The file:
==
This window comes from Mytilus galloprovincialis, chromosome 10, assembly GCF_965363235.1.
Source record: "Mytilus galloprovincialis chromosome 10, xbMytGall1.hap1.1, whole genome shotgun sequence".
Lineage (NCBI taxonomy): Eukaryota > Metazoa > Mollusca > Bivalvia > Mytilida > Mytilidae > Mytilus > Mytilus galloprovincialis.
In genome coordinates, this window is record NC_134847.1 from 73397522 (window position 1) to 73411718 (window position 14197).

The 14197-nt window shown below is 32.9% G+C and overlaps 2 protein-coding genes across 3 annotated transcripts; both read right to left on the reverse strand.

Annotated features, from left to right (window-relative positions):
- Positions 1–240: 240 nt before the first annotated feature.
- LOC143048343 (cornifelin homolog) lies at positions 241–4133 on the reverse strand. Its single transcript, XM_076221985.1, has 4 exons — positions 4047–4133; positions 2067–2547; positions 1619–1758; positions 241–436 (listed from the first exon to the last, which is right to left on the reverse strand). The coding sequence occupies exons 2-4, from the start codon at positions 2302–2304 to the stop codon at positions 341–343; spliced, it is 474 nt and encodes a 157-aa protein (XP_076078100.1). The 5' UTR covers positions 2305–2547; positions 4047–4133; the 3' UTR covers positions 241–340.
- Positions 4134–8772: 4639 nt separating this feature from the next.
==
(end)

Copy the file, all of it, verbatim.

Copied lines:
This window comes from Mytilus galloprovincialis, chromosome 10, assembly GCF_965363235.1.
Source record: "Mytilus galloprovincialis chromosome 10, xbMytGall1.hap1.1, whole genome shotgun sequence".
Lineage (NCBI taxonomy): Eukaryota > Metazoa > Mollusca > Bivalvia > Mytilida > Mytilidae > Mytilus > Mytilus galloprovincialis.
In genome coordinates, this window is record NC_134847.1 from 73397522 (window position 1) to 73411718 (window position 14197).

The 14197-nt window shown below is 32.9% G+C and overlaps 2 protein-coding genes across 3 annotated transcripts; both read right to left on the reverse strand.

Annotated features, from left to right (window-relative positions):
- Positions 1–240: 240 nt before the first annotated feature.
- LOC143048343 (cornifelin homolog) lies at positions 241–4133 on the reverse strand. Its single transcript, XM_076221985.1, has 4 exons — positions 4047–4133; positions 2067–2547; positions 1619–1758; positions 241–436 (listed from the first exon to the last, which is right to left on the reverse strand). The coding sequence occupies exons 2-4, from the start codon at positions 2302–2304 to the stop codon at positions 341–343; spliced, it is 474 nt and encodes a 157-aa protein (XP_076078100.1). The 5' UTR covers positions 2305–2547; positions 4047–4133; the 3' UTR covers positions 241–340.
- Positions 4134–8772: 4639 nt separating this feature from the next.